Photography Studies College (PSC) in Melbourne has ranked extraordinarily well in the 2017 Student Experience Survey, conducted and funded by the Australian Government.
The purpose of the survey (SES), which was released last month by the Quality Indicators for Learning and Teaching (QILT), is to document educational standards and student satisfaction across universities and non-university higher education institutions.
And boy, are those PSC students satisfied.
PSC ranks third out of the 53 non-university institutions for overall education experience, with a 94.1 percent rating, trailing closely behind the Jazz Music Institute and the private Campion College Australia. Based on the research, it’s Australia’s leading visual arts education institution.
This number combines feedback from five areas – skills development (93.3 percent), learner engagement (97.5), teaching quality (93.4), student support (93.2), and learning resources (97.3).
‘I am so proud of our talented staff who are all so committed to creating the best experience for our students. Students are rightly very discerning about their education,’ Julie Moss, PSC managing director, said. ‘They know what works for them and what they need in order to have a high quality educational experience. Our students have spoken and given us the highest possible endorsement!’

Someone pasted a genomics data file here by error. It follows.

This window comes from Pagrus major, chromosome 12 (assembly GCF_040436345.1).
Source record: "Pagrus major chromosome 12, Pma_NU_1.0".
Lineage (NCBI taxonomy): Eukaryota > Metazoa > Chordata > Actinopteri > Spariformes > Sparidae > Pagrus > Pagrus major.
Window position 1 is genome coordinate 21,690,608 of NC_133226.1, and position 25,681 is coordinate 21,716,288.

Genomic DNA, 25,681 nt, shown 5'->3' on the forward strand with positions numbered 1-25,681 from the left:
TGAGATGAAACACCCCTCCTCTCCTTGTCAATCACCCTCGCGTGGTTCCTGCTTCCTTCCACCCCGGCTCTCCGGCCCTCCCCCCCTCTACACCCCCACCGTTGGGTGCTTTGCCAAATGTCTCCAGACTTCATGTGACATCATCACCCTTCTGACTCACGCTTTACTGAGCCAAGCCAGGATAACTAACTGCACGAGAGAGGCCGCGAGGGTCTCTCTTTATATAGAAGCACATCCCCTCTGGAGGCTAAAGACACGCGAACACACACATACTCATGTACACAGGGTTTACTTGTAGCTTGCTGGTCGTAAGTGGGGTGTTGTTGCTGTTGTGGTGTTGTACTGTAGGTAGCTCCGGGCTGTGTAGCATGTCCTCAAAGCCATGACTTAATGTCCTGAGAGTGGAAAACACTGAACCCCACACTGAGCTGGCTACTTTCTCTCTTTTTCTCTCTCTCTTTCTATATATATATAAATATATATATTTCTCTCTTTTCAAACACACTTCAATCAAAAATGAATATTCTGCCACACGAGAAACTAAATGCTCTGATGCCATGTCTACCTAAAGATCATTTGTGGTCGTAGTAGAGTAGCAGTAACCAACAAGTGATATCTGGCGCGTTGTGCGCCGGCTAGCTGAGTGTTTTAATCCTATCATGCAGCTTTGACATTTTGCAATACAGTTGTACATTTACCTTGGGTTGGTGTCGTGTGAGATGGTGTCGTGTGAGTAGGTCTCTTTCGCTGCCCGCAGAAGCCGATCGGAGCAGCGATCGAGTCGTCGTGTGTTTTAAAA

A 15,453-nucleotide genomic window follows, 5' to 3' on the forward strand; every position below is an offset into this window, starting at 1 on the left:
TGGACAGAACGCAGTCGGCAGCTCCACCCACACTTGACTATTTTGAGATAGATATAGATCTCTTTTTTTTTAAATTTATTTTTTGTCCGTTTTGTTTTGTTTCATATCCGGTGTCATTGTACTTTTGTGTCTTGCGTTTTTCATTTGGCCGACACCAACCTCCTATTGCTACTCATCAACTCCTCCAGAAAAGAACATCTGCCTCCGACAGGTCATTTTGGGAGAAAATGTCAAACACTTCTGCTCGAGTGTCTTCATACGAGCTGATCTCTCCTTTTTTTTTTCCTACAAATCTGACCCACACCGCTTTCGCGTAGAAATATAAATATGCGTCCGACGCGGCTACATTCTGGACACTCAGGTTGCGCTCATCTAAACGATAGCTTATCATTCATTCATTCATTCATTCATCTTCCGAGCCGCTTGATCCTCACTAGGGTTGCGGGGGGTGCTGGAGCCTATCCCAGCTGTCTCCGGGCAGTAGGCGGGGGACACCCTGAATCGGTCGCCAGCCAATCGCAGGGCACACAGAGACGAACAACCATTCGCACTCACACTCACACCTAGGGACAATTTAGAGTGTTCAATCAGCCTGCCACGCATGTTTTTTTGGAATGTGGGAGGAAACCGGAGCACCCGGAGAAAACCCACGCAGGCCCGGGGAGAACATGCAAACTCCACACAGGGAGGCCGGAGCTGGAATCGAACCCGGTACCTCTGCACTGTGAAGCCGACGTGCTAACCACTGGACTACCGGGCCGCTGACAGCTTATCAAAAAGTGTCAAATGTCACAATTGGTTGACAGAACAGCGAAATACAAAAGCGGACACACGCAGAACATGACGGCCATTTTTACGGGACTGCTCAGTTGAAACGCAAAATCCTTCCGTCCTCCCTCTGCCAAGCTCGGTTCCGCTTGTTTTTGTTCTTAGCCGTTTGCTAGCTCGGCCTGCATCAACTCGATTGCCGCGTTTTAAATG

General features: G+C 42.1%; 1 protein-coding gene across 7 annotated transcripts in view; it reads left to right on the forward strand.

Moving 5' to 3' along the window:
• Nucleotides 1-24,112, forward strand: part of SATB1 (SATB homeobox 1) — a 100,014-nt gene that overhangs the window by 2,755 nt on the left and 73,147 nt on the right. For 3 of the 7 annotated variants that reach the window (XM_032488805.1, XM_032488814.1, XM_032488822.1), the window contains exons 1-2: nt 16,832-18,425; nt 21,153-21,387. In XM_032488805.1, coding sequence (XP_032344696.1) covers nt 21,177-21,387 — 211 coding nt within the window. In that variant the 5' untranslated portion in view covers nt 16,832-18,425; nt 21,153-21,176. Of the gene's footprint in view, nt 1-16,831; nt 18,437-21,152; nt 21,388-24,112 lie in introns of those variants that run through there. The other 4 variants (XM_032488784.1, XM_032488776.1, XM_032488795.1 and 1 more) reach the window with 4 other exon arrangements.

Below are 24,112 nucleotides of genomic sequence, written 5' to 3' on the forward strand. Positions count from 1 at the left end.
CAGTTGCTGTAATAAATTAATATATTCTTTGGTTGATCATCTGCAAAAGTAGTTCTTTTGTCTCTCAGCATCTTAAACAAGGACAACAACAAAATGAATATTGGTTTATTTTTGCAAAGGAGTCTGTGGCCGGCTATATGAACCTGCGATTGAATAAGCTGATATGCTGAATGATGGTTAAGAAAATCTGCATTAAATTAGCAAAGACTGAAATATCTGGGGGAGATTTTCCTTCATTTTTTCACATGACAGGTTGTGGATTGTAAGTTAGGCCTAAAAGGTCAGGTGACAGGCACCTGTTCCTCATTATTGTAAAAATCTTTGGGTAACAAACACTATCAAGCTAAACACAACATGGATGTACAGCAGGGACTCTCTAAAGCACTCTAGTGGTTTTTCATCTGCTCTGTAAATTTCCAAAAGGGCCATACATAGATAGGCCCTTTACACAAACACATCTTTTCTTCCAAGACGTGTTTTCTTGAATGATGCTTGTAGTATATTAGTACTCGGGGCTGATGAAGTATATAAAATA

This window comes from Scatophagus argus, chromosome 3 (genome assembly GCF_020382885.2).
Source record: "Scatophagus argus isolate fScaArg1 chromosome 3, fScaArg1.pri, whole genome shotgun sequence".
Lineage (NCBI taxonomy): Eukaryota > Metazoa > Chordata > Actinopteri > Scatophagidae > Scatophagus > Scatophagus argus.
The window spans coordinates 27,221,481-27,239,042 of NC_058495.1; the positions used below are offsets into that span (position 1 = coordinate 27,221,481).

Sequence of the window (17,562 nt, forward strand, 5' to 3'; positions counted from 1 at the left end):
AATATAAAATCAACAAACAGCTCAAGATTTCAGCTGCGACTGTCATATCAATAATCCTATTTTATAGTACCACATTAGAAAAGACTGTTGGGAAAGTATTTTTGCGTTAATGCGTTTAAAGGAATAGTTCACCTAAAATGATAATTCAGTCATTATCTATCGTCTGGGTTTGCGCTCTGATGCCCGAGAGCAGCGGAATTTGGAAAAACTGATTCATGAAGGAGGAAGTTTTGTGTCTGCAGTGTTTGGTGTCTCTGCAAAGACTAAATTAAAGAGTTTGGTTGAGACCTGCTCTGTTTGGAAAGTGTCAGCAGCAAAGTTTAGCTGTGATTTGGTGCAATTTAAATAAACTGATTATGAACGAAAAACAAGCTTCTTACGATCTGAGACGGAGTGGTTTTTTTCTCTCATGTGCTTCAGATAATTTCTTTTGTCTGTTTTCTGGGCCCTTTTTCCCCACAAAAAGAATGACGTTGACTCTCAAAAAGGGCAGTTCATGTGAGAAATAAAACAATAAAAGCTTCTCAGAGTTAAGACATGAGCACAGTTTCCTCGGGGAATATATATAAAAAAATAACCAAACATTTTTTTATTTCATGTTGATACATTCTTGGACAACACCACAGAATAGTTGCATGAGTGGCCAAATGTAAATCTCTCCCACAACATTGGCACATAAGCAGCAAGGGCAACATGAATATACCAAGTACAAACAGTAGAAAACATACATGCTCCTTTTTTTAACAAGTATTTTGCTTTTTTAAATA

The research is done by the Social Research Centre, which surveys students and graduates each year for the SES report.
There’s a number of caveats which affect the accuracy of the survey’s findings.
Firstly, QILT highlights the need to maximise participation rates in order to gain a sample size which accurately reflects the student population.
PSC had a 69.6 percent participation rate from students, an increase from 62.7 last year.
Secondly, non-university institutions tend to be smaller and attract fewer students. For this reason the research from 2016 and 2017 have been combined.
The SES report says despite any caveats PSC is a site ‘of best practice in the student experience which other institutions may learn from’.
‘This is the third consecutive year that we have taken part in the Student Experience Survey, and the second year that we have been rated number one against all HE providers in the country, public and private,’ said PSC higher education course director, Daniel Boetker-Smith. ‘We are so proud that our Bachelor of Photography course has been rated by our students as the best visual arts degree in the country. The secret of our success is simple – we have specialist world-class facilities, internationally renowned staff, and we maintain small class sizes across the course to ensure that students get the right start in their creative career.’
Beyond ranking as the best Australian visual arts education institution, a PSC student recently won the $50,000 Moran Photographic Prize.